16. BRDFs can be incredibly complicated…

17. Diffuse reflection • Light is reflected equally in all directions • Dull, matte surfaces like chalk or latex paint • Microfacets scatter incoming light randomly • BRDF is constant • Albedo: fraction of incident irradiance reflected by the surface • Radiosity: total power leaving the surface per unit area (regardless of direction)

18. Diffuse reflection: Lambert’s law • Viewed brightness does not depend on viewing direction, but it does depend on direction of illumination B: radiosity ρ: albedo N: unit normal S: source vector (magnitude proportional to intensity of the source) N S x

19. Specular reflection • Radiation arriving along a source direction leaves along the specular direction (source direction reflected about normal) • Some fraction is absorbed, some reflected • On real surfaces, energy usually goes into a lobe of directions • Phong model: reflected energy falls of with • Lambertian + specular model: sum of diffuse and specular term

20. Moving the light source Changing the exponent Specular reflection

21. Photometric stereo (shape from shading) • Can we reconstruct the shape of an object based on shading cues? Luca dellaRobbia,Cantoria, 1438

22. S2 S1 ??? Photometric stereo • Assume: • A Lambertian object • A local shading model (each point on a surface receives light only from sources visible at that point) • A set of known light source directions • A set of pictures of an object, obtained in exactly the same camera/object configuration but using different sources • Orthographic projection • Goal: reconstruct object shape and albedo Sn Forsyth & Ponce, Sec. 5.4

23. Surface model: Monge patch Forsyth & Ponce, Sec. 5.4

24. Image model • Known: source vectors Sjand pixel values Ij(x,y) • We also assume that the response function of the camera is a linear scaling by a factor of k • Combine the unknown normal N(x,y) and albedoρ(x,y)into one vector g, and the scaling constant k and source vectors Sjinto another vector Vj: Forsyth & Ponce, Sec. 5.4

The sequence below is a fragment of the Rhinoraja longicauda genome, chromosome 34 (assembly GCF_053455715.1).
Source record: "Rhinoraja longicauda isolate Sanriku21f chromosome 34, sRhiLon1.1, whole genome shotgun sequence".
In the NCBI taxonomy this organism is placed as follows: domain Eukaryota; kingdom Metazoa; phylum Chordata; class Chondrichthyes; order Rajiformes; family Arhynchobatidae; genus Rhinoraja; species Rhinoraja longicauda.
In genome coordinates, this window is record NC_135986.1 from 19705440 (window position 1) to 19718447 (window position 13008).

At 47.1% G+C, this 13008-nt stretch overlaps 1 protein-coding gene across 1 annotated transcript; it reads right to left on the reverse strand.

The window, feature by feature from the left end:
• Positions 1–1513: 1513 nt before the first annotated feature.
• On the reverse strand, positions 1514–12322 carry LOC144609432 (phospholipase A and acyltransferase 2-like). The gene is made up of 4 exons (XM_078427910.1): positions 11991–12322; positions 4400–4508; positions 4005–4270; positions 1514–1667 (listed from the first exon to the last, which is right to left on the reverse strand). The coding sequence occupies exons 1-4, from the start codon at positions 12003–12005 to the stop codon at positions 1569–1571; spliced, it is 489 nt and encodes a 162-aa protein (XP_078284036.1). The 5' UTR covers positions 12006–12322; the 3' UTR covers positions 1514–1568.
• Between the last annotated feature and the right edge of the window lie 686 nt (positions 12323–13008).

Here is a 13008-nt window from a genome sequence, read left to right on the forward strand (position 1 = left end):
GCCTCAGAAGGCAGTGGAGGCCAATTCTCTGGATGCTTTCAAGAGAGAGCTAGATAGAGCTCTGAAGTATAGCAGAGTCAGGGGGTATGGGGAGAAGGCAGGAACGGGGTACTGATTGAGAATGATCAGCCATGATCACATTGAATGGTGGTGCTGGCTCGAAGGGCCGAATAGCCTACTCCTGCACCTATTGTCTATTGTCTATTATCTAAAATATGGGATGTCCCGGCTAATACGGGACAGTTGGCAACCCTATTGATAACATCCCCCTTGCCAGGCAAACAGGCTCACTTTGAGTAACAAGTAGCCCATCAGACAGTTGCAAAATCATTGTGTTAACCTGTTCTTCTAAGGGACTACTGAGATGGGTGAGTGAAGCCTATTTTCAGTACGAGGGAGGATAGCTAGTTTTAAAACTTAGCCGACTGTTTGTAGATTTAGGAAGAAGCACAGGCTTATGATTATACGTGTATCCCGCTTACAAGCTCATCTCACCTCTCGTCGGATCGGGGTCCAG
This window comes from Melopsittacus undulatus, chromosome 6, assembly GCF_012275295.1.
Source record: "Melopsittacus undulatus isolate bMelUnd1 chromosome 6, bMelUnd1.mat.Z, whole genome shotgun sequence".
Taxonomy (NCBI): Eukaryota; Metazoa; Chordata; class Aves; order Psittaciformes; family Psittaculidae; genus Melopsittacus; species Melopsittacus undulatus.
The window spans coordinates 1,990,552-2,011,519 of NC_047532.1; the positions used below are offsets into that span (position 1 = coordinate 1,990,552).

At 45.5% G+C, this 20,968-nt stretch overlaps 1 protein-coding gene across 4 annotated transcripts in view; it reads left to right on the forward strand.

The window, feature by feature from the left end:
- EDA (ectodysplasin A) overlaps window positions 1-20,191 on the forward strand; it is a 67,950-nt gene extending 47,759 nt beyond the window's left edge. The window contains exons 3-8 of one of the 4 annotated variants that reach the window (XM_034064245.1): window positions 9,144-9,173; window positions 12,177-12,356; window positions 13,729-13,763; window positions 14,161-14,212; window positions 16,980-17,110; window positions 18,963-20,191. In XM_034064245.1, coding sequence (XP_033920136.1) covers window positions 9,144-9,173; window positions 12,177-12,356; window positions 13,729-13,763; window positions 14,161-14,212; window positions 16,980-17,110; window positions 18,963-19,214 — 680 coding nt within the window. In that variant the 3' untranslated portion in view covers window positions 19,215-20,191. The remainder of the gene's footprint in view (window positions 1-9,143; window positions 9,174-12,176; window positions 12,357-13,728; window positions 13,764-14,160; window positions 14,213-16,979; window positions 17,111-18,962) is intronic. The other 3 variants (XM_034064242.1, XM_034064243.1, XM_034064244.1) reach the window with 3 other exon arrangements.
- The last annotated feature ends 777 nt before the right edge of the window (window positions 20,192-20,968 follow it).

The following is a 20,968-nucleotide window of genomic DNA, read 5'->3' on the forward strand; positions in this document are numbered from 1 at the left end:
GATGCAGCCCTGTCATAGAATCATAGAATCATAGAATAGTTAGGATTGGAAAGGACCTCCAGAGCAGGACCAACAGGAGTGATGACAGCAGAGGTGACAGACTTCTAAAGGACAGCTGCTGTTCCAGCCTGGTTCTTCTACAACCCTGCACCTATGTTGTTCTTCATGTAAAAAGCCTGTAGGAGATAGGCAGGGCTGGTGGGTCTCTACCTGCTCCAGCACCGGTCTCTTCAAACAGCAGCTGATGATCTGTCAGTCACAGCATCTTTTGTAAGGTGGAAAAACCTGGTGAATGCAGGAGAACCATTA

25. (n × 1) (n × 3) (3× 1) known known unknown Least squares problem • Obtain least-squares solution for g(x,y) • Since N(x,y) is the unit normal, (x,y) is given by the magnitude of g(x,y)(and it should be less than 1) • Finally, N(x,y) = g(x,y) / (x,y) • For each pixel, we obtain a linear system: Forsyth & Ponce, Sec. 5.4

26. Example Recovered albedo Recovered normal field Forsyth & Ponce, Sec. 5.4

27. Recall the surface is written as This means the normal has the form: If we write the estimated vector gas Then we obtain values for the partial derivatives of the surface: Recovering a surface from normals Forsyth & Ponce, Sec. 5.4

28. Integrability: for the surface f to exist, the mixed second partial derivatives must be equal: We can now recover the surface height at any point by integration along some path, e.g. Recovering a surface from normals (for robustness, can take integrals over many different paths and average the results) (in practice, they should at least be similar) Forsyth & Ponce, Sec. 5.4

29. Surface recovered by integration Forsyth & Ponce, Sec. 5.4

30. Limitations • Orthographic camera model • Simplistic reflectance and lighting model • No shadows • No interreflections • No missing data • Integration is tricky

31. Finding the direction of the light source I(x,y) = N(x,y) ·S(x,y) + A Full 3D case: N S For points on the occluding contour: P. Nillius and J.-O. Eklundh, “Automatic estimation of the projected light source direction,” CVPR 2001

32. Finding the direction of the light source P. Nillius and J.-O. Eklundh, “Automatic estimation of the projected light source direction,” CVPR 2001

33. Application: Detecting composite photos Real photo Fake photo